Ali Harbi Ali said the killing was a response to Sir David’s decision to vote in favour of bombing Syria years earlier. Giving evidence to the Old Bailey for the first time, he revealed he acted as a “lone wolf” when his dream of going to Syria to fight for Islamic State was thwarted. Ali, 26, said he wanted to be a “martyr to his cause” and believed he would be shot dead by armed police and go to “paradise”.
He said: “I thought it would be, ‘Bang, bang, bang!’ I thought they would start shooting. To become a martyr is a good thing.”
Ali denied being “utterly shameless”, adding: “I would not use the word shameless, but I don’t have any shame.”
Asked what he thought of Jihadi John, the notorious IS executioner who beheaded two British aid workers in Syria, Ali replied: “He’s a brother. I can’t say anything bad about him.”
Ali, who was born and raised in Croydon, south London, is accused of stabbing Sir David, 69, to death during a constituency surgery at Belfairs Church, in Leigh-on-Sea, Essex, on October 15 last year.
He was arrested by two unarmed plainclothes officers as the veteran Conservative backbencher lay dead or dying a few feet away.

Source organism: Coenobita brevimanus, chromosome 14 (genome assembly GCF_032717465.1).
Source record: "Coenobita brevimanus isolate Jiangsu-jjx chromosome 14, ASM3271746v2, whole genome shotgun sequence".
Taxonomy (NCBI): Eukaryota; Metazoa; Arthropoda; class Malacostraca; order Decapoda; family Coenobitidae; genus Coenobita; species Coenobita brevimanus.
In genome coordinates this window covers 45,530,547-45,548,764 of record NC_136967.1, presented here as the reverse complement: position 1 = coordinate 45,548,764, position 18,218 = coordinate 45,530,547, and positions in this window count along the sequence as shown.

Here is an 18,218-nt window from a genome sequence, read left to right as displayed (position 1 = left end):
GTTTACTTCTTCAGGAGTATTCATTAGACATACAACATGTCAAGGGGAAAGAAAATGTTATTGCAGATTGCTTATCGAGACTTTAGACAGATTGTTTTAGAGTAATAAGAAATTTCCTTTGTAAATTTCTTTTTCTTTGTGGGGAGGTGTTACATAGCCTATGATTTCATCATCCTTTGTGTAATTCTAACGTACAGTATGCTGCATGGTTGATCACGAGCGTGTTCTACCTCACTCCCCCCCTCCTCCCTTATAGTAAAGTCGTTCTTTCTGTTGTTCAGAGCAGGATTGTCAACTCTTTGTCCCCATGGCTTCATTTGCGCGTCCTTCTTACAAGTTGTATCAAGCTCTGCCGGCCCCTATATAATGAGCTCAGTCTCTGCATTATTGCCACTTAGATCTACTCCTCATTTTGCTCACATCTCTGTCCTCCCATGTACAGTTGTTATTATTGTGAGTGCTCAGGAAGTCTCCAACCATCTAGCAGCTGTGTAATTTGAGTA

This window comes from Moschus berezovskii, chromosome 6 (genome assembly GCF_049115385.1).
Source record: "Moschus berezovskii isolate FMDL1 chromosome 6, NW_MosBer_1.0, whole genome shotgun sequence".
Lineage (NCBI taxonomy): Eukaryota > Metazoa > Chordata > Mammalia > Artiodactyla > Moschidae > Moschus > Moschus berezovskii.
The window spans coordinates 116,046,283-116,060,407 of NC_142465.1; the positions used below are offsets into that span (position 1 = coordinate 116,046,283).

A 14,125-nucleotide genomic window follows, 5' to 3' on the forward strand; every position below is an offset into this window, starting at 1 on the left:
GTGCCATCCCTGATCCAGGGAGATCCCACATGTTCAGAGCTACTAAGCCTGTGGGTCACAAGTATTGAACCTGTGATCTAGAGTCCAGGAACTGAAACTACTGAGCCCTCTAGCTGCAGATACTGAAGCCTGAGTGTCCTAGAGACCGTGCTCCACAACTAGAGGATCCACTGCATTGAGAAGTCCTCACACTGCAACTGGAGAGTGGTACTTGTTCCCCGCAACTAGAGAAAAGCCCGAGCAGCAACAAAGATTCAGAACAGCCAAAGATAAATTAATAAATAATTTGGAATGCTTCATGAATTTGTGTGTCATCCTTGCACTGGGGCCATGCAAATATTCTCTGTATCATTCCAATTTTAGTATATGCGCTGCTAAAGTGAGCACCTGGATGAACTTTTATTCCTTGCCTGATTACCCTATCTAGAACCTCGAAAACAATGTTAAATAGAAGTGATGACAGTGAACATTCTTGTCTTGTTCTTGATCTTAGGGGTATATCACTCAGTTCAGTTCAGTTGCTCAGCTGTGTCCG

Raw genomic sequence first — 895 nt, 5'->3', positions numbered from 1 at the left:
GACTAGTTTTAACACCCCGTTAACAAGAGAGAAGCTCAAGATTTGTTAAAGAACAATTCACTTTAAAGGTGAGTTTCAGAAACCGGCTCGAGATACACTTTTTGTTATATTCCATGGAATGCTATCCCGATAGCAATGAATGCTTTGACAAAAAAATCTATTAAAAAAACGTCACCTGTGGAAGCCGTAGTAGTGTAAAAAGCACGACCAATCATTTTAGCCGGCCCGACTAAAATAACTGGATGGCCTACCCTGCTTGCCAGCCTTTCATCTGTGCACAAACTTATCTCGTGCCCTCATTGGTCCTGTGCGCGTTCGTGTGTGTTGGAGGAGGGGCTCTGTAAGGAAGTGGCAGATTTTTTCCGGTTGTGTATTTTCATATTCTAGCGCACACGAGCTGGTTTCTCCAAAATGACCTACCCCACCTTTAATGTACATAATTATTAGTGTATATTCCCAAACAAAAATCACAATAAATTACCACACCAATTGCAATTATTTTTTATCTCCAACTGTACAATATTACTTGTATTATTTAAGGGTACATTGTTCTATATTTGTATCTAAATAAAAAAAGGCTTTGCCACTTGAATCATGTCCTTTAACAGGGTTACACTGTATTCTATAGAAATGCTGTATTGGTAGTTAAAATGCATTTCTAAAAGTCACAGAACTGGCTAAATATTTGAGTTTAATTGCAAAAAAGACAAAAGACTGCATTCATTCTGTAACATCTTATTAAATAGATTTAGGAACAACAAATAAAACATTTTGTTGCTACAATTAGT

Ali is also accused of plotting to kill other MPs, including Cabinet Minister Michael Gove and Conservative MP Mike Freer.
He admitted stalking Mr Gove with a kitchen knife in his rucksack and carrying out reconnaissance on the politician’s London home. The university dropout made a note about the possible assassination of Levelling Up Secretary Mr Gove on his phone, the court heard.
He told the jury: “That was plans I had to hopefully kill Michael Gove at the time. I believe he was someone who was a harm to Muslims. I thought if I couldn’t go to Syria, I should try and do something here.”
Ali told how he targeted Sir David because the Southend West MP had voted for air strikes on IS targets in Syria in 2015.
He said: “I decided to do it because I felt I could kill someone who made the decision to kill Muslims.”
Asked what difference Sir David’s death would make, he replied: “It would send a message to colleagues.”
Tom Little QC prosecuting, asked: “Do you regret anything you did on October 15?” Ali replied: “No.”
He told the jury he was not a terrorist, despite using the word “terror” when a custody officer asked him if he knew why he had been arrested.
Ali, of Kentish Town, north London, denies murder and preparing an act of terrorism.The trial continues.